I did not initially find this software particularly easy to use, but that is not an uncommon experience as I often find most new software easy to use (I even needed support with my new Mac on more than one occasion). I got the hang of it rather quickly, and now cannot envision coding by hand any longer. I am even starting to think I can use the software to manage a literature review I have coming up . . .
What I found helpful was the way I could assign codes to pieces of text, change the wording as needed, assign multiple codes, and then view those codes across participants, making the codes and participants visible on and off as needed, to begin to see similarities (and in turn beginning the process again). I was amazed at how this helped the process of bringing meaning out of the raw data. When I have previously done this with notes in margins, or colored highlights in Word, it became a challenge to remain consistent or even to be able to manage. Making changes were then nearly out of the question.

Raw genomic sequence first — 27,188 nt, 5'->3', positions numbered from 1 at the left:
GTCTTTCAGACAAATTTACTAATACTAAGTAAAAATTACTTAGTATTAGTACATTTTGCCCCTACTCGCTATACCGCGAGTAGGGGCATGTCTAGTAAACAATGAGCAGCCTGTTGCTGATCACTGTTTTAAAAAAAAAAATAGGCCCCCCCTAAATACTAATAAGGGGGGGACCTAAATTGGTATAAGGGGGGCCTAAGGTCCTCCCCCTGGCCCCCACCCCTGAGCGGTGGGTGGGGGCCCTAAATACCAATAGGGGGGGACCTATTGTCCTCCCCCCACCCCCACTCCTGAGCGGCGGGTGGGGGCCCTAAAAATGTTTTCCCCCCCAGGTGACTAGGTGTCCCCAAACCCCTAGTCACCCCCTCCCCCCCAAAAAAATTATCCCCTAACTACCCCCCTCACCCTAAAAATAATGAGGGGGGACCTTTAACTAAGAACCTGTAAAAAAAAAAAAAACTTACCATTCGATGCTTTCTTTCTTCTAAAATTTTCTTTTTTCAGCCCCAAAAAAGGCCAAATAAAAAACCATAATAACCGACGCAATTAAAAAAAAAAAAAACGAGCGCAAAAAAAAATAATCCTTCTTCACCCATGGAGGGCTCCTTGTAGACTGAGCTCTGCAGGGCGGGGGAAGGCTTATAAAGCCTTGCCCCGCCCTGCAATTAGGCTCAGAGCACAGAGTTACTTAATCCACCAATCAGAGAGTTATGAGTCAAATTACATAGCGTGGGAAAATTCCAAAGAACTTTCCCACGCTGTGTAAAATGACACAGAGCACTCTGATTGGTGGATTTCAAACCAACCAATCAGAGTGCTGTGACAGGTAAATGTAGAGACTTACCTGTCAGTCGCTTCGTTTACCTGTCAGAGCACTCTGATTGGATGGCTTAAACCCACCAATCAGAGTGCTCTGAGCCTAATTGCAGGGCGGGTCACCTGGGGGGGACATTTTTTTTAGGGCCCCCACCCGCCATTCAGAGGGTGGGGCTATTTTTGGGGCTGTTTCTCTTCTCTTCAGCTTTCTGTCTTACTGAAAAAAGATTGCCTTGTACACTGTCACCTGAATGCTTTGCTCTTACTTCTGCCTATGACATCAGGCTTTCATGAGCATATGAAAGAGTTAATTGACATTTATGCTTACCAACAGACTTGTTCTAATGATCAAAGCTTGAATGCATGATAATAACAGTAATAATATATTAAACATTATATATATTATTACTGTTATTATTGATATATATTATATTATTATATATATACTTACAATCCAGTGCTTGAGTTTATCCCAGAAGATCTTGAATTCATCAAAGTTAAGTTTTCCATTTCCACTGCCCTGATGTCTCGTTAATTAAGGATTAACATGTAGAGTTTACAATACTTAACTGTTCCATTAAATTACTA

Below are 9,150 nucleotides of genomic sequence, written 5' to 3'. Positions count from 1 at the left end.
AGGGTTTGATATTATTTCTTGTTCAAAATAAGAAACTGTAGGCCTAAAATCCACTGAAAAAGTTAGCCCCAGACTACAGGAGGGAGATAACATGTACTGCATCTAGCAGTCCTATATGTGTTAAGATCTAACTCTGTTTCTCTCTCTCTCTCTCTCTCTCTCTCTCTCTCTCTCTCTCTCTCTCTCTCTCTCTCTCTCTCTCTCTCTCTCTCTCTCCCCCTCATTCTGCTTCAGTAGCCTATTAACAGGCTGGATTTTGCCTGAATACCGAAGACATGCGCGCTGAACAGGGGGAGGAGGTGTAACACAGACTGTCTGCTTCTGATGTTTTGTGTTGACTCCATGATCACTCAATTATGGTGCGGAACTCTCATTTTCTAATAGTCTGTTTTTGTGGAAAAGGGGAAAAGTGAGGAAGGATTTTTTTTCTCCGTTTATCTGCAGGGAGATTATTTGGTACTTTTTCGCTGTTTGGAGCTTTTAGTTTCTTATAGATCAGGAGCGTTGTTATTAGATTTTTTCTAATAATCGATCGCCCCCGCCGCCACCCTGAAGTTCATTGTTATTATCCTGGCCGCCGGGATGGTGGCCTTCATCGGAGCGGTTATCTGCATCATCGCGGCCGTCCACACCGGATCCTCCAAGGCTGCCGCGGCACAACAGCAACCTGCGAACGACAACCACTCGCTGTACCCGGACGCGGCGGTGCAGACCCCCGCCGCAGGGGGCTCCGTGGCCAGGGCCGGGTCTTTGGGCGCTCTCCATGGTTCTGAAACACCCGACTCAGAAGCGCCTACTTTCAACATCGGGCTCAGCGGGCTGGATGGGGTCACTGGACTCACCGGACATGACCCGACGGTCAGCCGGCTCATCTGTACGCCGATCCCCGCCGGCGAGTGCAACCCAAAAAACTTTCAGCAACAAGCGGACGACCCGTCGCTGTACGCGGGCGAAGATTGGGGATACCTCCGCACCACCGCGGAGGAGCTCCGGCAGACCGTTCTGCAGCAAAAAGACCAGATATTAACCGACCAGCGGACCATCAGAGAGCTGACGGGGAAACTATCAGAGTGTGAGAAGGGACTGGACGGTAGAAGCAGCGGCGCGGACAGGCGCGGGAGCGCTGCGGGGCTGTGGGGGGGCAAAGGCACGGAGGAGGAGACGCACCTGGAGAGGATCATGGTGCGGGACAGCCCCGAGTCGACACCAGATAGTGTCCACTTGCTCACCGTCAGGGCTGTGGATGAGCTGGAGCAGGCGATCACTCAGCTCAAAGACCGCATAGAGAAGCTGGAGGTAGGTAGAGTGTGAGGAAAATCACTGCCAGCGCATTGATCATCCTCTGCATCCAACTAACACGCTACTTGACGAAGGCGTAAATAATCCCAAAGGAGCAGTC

I recall a previous module paper where I had 8 interviewees, each one 20-24 pages in length of transcribed text. I was overwhelmed with so much information, and found the lack of an easy way to navigate and manage the raw text, much less the meaning I brought to it, a hindrance to the research process itself. I decided I would not allow that to happen again, and began exploring the various CAQDAS applications. Of the various options out there, I liked MAXQDA’s colorful user interface, the commitment of their support, how they attend and support a large qualitative conference I attend, and how the student costs are very reasonable, certainly compared to the other options. I now plan to reanalyze the data from that last project using MAXQDA, and am already beginning to speculate what different and potentially richer findings await . . .